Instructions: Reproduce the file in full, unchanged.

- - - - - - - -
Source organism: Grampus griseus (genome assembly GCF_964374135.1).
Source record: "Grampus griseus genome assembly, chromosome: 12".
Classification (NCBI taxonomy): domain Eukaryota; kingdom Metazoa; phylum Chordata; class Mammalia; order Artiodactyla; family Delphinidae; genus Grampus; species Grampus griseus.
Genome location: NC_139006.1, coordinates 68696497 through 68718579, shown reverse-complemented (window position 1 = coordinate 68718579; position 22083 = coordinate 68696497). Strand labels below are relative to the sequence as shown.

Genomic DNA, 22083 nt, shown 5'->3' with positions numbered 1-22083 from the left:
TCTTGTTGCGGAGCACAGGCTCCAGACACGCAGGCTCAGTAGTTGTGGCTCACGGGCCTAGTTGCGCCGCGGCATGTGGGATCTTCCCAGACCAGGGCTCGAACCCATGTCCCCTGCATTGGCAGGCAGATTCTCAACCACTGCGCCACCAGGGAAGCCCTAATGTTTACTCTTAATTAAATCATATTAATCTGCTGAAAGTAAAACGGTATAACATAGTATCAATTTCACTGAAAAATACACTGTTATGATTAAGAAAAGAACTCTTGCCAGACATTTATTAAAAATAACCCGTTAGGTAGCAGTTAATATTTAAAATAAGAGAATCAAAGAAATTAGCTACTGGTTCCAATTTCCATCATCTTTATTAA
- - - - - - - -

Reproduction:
Source organism: Grampus griseus (genome assembly GCF_964374135.1).
Source record: "Grampus griseus genome assembly, chromosome: 12".
Classification (NCBI taxonomy): domain Eukaryota; kingdom Metazoa; phylum Chordata; class Mammalia; order Artiodactyla; family Delphinidae; genus Grampus; species Grampus griseus.
Genome location: NC_139006.1, coordinates 68696497 through 68718579, shown reverse-complemented (window position 1 = coordinate 68718579; position 22083 = coordinate 68696497). Strand labels below are relative to the sequence as shown.

Genomic DNA, 22083 nt, shown 5'->3' with positions numbered 1-22083 from the left:
TCTTGTTGCGGAGCACAGGCTCCAGACACGCAGGCTCAGTAGTTGTGGCTCACGGGCCTAGTTGCGCCGCGGCATGTGGGATCTTCCCAGACCAGGGCTCGAACCCATGTCCCCTGCATTGGCAGGCAGATTCTCAACCACTGCGCCACCAGGGAAGCCCTAATGTTTACTCTTAATTAAATCATATTAATCTGCTGAAAGTAAAACGGTATAACATAGTATCAATTTCACTGAAAAATACACTGTTATGATTAAGAAAAGAACTCTTGCCAGACATTTATTAAAAATAACCCGTTAGGTAGCAGTTAATATTTAAAATAAGAGAATCAAAGAAATTAGCTACTGGTTCCAATTTCCATCATCTTTATTAA